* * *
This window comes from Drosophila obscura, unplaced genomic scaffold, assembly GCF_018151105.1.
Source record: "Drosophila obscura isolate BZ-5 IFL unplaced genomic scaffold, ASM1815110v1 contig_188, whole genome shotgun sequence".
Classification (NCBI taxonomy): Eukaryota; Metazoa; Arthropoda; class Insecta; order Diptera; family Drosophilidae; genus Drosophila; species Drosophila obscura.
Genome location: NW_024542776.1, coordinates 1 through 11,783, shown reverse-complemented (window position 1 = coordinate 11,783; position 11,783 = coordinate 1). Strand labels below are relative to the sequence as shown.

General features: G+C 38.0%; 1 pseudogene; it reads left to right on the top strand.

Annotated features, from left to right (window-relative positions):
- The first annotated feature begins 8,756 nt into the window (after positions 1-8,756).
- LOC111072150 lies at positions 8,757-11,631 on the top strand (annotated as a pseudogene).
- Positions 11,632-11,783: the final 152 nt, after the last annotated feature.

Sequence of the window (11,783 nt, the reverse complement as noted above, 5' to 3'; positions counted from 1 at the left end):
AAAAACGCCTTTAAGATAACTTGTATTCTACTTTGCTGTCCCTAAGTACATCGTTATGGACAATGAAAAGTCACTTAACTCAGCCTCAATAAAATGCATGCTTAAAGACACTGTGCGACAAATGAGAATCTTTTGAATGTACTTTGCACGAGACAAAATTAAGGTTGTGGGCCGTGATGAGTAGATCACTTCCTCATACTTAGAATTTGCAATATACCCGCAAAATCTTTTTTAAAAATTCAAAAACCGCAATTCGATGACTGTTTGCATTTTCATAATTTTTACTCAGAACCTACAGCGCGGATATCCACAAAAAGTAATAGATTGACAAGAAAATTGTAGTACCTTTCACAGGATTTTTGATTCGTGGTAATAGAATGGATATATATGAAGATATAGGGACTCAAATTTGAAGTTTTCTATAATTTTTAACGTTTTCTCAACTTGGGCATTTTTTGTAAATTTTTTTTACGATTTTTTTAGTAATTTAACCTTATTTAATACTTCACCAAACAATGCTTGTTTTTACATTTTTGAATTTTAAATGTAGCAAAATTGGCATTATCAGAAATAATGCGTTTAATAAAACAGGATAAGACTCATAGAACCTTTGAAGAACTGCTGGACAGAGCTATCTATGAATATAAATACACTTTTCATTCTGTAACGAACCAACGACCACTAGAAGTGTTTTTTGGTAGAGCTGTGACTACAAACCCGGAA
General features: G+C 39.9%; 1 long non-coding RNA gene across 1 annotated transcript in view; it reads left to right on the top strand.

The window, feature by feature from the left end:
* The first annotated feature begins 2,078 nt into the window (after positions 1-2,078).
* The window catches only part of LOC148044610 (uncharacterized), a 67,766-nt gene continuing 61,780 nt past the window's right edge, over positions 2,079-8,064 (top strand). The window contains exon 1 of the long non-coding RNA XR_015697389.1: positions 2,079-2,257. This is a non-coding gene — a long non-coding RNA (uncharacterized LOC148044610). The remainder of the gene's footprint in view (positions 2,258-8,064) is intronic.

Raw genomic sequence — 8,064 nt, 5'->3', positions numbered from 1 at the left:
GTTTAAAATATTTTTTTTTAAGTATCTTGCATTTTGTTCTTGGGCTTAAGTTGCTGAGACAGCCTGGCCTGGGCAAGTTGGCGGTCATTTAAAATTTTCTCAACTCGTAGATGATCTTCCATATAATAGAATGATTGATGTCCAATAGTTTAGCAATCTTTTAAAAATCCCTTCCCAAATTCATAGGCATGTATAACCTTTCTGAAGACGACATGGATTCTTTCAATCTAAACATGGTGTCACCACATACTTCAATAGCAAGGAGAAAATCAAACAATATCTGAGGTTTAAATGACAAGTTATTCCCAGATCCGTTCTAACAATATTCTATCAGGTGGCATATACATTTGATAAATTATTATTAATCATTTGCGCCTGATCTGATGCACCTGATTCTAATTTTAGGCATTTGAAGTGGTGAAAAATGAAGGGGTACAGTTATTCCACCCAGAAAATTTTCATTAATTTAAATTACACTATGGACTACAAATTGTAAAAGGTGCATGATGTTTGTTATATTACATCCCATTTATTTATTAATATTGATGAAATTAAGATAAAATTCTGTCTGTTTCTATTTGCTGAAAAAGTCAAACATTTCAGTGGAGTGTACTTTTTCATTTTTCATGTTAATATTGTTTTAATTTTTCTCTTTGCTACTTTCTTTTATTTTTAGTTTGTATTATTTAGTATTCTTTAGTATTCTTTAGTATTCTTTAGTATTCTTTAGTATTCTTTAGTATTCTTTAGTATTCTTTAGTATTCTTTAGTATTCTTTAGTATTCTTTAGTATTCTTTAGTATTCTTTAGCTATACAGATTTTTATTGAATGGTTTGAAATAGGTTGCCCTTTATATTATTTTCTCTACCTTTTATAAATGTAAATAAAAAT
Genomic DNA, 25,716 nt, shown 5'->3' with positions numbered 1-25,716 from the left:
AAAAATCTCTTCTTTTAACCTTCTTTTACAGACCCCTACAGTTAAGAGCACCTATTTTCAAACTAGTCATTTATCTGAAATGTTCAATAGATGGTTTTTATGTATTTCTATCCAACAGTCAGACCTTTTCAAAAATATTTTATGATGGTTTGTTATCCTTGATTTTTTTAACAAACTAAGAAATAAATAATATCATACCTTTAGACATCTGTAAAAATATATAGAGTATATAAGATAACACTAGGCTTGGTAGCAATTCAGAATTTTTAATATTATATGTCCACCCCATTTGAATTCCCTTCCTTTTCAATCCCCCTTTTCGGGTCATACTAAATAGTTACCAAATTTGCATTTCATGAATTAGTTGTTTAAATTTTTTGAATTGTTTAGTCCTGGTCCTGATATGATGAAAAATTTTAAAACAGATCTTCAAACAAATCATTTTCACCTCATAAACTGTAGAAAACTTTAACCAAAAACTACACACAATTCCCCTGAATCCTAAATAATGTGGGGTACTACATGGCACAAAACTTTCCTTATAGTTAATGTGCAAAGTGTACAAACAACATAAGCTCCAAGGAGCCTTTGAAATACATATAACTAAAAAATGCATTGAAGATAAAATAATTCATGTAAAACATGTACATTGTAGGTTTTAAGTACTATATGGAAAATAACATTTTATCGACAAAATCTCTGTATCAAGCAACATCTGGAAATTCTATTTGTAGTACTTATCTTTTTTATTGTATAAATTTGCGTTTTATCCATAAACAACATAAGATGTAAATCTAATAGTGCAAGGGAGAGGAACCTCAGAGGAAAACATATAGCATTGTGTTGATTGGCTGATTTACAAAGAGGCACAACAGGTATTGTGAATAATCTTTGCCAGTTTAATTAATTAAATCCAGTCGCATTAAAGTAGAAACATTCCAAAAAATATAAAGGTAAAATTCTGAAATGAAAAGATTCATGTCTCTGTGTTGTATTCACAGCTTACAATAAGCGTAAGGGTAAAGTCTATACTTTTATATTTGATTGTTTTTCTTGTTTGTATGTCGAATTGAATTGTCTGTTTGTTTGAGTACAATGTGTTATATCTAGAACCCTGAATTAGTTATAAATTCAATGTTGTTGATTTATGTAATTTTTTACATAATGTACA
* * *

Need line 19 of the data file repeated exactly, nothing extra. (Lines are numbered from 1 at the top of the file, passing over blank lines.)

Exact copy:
AAAAATCTCTTCTTTTAACCTTCTTTTACAGACCCCTACAGTTAAGAGCACCTATTTTCAAACTAGTCATTTATCTGAAATGTTCAATAGATGGTTTTTATGTATTTCTATCCAACAGTCAGACCTTTTCAAAAATATTTTATGATGGTTTGTTATCCTTGATTTTTTTAACAAACTAAGAAATAAATAATATCATACCTTTAGACATCTGTAAAAATATATAGAGTATATAAGATAACACTAGGCTTGGTAGCAATTCAGAATTTTTAATATTATATGTCCACCCCATTTGAATTCCCTTCCTTTTCAATCCCCCTTTTCGGGTCATACTAAATAGTTACCAAATTTGCATTTCATGAATTAGTTGTTTAAATTTTTTGAATTGTTTAGTCCTGGTCCTGATATGATGAAAAATTTTAAAACAGATCTTCAAACAAATCATTTTCACCTCATAAACTGTAGAAAACTTTAACCAAAAACTACACACAATTCCCCTGAATCCTAAATAATGTGGGGTACTACATGGCACAAAACTTTCCTTATAGTTAATGTGCAAAGTGTACAAACAACATAAGCTCCAAGGAGCCTTTGAAATACATATAACTAAAAAATGCATTGAAGATAAAATAATTCATGTAAAACATGTACATTGTAGGTTTTAAGTACTATATGGAAAATAACATTTTATCGACAAAATCTCTGTATCAAGCAACATCTGGAAATTCTATTTGTAGTACTTATCTTTTTTATTGTATAAATTTGCGTTTTATCCATAAACAACATAAGATGTAAATCTAATAGTGCAAGGGAGAGGAACCTCAGAGGAAAACATATAGCATTGTGTTGATTGGCTGATTTACAAAGAGGCACAACAGGTATTGTGAATAATCTTTGCCAGTTTAATTAATTAAATCCAGTCGCATTAAAGTAGAAACATTCCAAAAAATATAAAGGTAAAATTCTGAAATGAAAAGATTCATGTCTCTGTGTTGTATTCACAGCTTACAATAAGCGTAAGGGTAAAGTCTATACTTTTATATTTGATTGTTTTTCTTGTTTGTATGTCGAATTGAATTGTCTGTTTGTTTGAGTACAATGTGTTATATCTAGAACCCTGAATTAGTTATAAATTCAATGTTGTTGATTTATGTAATTTTTTACATAATGTACA